But of course, I had to visit the hall range, where Charles I was imprisoned from 22 November 1647 to 6 September 1648.  Although he was imprisoned, he was kept in some comfort and allowed significant freedoms, as was normal for noble prisoners during the period.  He was even allowed to keep many of his household with him. All this changed following the failure of his negotiations with both the Scots and the English Parliament.  His household attendants were sent away, but through secret messages, arrangements were made for Charles to escape captivity and flee the island by boat.  On the night of 20 March 1648, he attempted to climb out of his bedroom window, but he got stuck in the bars and the escape plot was foiled. He was then moved to a more secure bedroom, where another escape plan failed on 28 May when it was betrayed.  He left the castle in September, when he was moved to Newport to facilitate negotiations with Parliament.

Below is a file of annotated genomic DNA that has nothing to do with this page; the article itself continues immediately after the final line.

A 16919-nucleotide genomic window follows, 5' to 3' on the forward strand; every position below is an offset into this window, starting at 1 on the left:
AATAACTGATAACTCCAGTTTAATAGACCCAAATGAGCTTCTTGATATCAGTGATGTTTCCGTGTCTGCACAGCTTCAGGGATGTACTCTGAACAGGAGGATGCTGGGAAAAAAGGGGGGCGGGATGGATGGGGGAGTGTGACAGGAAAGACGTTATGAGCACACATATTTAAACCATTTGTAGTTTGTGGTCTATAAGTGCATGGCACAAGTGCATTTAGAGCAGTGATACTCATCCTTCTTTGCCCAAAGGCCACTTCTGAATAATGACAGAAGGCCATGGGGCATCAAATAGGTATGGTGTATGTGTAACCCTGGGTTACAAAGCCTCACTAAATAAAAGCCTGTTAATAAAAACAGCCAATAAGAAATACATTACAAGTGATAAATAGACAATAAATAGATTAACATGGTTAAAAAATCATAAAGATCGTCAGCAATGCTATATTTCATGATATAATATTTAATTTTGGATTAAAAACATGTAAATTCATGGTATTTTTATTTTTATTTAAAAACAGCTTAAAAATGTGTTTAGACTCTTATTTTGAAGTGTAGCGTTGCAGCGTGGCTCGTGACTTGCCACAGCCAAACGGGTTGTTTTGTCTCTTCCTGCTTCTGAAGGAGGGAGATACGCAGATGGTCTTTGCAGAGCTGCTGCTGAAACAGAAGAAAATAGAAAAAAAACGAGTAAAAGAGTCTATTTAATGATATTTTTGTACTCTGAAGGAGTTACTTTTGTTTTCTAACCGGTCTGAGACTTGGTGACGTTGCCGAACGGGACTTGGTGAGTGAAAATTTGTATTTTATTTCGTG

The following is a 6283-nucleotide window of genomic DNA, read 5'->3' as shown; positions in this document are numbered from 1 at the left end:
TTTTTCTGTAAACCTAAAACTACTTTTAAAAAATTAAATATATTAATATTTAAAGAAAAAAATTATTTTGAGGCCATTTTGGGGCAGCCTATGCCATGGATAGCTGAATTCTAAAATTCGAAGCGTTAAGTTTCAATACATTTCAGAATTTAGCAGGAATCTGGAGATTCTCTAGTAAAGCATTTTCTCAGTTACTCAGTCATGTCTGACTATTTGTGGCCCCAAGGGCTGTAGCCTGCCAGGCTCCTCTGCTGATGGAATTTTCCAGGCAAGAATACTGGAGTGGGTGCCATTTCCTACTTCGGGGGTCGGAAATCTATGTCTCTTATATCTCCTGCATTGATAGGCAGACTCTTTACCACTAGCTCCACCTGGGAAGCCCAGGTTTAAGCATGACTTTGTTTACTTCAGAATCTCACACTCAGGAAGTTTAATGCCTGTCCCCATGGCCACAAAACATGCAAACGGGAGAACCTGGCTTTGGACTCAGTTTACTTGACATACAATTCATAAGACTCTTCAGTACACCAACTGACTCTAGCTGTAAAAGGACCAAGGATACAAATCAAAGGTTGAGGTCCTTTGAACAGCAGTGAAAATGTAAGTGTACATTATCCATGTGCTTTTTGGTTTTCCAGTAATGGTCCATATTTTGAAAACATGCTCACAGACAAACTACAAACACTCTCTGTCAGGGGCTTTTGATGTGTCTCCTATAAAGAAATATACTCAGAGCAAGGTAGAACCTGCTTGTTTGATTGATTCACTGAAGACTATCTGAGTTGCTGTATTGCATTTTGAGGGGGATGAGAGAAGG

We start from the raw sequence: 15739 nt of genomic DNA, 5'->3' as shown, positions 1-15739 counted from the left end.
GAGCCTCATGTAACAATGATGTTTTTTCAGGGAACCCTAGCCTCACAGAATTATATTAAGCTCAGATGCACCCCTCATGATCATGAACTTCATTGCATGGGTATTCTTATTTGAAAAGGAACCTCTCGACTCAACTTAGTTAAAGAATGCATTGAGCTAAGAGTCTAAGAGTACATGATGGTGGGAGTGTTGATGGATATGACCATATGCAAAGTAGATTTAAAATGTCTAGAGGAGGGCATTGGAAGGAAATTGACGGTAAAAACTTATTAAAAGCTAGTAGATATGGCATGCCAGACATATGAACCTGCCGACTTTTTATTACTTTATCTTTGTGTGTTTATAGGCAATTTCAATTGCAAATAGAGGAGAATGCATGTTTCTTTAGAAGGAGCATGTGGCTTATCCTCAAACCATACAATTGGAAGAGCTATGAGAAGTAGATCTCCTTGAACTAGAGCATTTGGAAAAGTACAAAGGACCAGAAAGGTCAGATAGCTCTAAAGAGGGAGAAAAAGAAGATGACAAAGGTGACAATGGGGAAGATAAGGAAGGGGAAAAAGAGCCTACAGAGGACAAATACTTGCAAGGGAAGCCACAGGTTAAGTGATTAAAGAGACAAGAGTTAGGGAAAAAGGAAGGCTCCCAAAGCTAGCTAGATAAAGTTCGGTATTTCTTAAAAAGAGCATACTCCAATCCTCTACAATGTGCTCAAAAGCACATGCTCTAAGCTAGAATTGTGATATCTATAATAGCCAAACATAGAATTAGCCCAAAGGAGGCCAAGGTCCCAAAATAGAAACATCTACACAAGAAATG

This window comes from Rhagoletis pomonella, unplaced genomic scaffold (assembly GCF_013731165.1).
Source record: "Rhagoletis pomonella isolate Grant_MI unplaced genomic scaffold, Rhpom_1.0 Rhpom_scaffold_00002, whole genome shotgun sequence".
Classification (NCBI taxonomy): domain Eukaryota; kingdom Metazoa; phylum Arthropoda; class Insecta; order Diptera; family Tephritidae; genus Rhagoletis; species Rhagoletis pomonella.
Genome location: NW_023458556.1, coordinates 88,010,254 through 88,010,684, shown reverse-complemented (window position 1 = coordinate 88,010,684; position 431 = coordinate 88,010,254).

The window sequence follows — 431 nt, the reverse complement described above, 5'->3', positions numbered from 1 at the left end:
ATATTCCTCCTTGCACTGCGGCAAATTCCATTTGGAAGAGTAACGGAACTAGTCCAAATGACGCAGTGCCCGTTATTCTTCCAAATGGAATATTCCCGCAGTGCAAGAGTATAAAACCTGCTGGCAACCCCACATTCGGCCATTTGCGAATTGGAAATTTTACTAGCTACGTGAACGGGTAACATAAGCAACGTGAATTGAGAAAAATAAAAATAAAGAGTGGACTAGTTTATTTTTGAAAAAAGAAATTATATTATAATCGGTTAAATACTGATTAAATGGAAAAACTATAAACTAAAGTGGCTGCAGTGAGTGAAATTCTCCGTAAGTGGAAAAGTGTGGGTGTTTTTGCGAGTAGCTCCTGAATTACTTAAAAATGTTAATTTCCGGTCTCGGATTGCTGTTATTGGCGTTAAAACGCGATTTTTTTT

By the time you read this, I’ll be part-way through teaching my very own course for the first time (Edge Hill summer school excepted).  It’s exciting, but also a bit nerve-wracking, especially since I didn’t have very long to pull it together.

It’s an 8 week module on The Making of Modern Britain for an undergraduate foundation year, and as well as introducing students to the period in question, it’s designed to give them a thorough grounding in the skills needed to study history at university.  I’ve included lots of different types of source material, including various types of secondary sources (books, journal articles, popular history magazines and radio/television programmes) as well as primary evidence from newspapers, censuses, official documents and and cartoons.